By: Curtis Sindrey -
Toronto music journalists joined moderator and Exclaim! Editor-in-Chief James Keast in a lively discussion about the ten short-listed albums nominated for the 2012 Polaris Music Prize.
Aaron Brophy of Spinner Canada was a juror from the very beginning when the awards were founded in 2006.
“I was apart of the club from year one when Final Fantasy/Owen Pallett won and I was also apart of that argument that we only got three drink tickets. I’m still sore about that,” said Brophy.
While none of the panelists will be serving on the Grand Jury this year, a new 11 person Grand Jury, which includes The Grid’s Chris Bilton, CBC Radio 1’s Lisa Christiansen, Maclean’s Michael Barclay, and AUX TV’s Nicole Villeneuve, will be sequestered upstairs in the Red Room of The Masonic Temple during the gala to discuss, debate and determine a winner. The Grand Jury is chosen from a larger jury of over 200 music journalists, broadcasters and bloggers.
The Grid’s Denise Benson, who also has been contributing to Polaris since day one, served on the grand jury when Canadian rock band Caribou won, which “was a super fun thing and very interesting to sit in a room and go through that process and it’s amazing how long that decision can actually take.”
Toronto Star music writer Ben Rayner served on the grand jury in 2010, the year Toronto-based hardcore band Fucked Up took home the prize, “which was very exciting because that was album going in that I wanted to win.”
With each of the ten albums all having a different effect on each of them, the panel opened up as to which album they thought best deserved the 2012 prize.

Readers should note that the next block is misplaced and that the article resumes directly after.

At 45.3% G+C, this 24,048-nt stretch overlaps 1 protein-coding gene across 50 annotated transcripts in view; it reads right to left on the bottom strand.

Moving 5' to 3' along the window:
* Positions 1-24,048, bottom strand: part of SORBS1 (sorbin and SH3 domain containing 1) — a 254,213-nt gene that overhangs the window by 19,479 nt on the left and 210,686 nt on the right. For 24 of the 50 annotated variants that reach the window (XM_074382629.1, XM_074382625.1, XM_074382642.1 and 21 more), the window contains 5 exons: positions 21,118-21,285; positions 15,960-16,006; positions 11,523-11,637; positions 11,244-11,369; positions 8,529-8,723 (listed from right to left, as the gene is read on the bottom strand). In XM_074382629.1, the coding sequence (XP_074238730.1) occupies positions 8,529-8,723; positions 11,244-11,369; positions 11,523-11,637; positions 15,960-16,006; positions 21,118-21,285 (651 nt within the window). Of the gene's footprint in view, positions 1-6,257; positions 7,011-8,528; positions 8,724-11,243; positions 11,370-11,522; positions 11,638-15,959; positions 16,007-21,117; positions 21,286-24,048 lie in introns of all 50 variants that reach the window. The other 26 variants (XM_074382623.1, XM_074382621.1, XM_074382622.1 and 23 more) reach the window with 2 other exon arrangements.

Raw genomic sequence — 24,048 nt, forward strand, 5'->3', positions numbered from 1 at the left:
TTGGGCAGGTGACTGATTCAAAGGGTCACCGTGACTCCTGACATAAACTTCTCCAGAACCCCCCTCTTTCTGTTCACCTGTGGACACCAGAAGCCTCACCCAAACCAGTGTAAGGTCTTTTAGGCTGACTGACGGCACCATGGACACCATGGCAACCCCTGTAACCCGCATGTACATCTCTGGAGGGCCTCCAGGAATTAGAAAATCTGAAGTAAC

“None of my picks actually made the shortlist so I have no horse in this race,” said Brophy. “I am not too emotionally invested now so I only have ones that I kinda like more and I really like the Japandroids record and the Yamataka record and the others go down on a grade.”
Benson’s horse is the Yamantaka // Sonic Titan album YT//ST, which is arguably one of the front-runners.
“The Polaris Prize is different from other music prizes in that it’s about rewarding an album that is a whole, complete beast from beginning to end and that album I clearly remember from the first note I was stunned because it’s so different and I listened to it on repeat for a while,” said Benson.
Rayner, who championed Fucked Up’s The Chemistry of Common Life to win Polaris in 2010, believes that their new album David Comes To Life, is “longwinded, and not as varied and not as trailblazingly original.”
This year his choice is the acclaimed album from Vancouver native Grimes, who with her album Visions, is one of the most buzzed about artists nominated for the prize this year.
“I wasn’t sure about it at first and it totally creeped up on me. It was a stealth favourite and I always caught myself going back to it,” said Rayner.
Many albums were examined and debated as to why they weren’t nominated even for the long-list, including Toronto-based rock band Sissy and their album March of the Humans (released in January). Rayner was a particular advocate for the group saying, “they are living proof that the paper of record in this city hasn’t really read or doesn’t have influence over anybody because I tried very hard to pimp them as much as I can.”
“Their album March of the Humans, is a perfect dream union of Portishead and Nine Inch Nails and it’s dark, industrial and I love that band and hopefully someone goes and downloads the goddamned thing tonight because it’s a fantastic record,” he said.
The 2012 Polaris Prize Gala storms into Toronto’s Concert Hall Studios at Bell Media’s Masonic Temple on September 24th.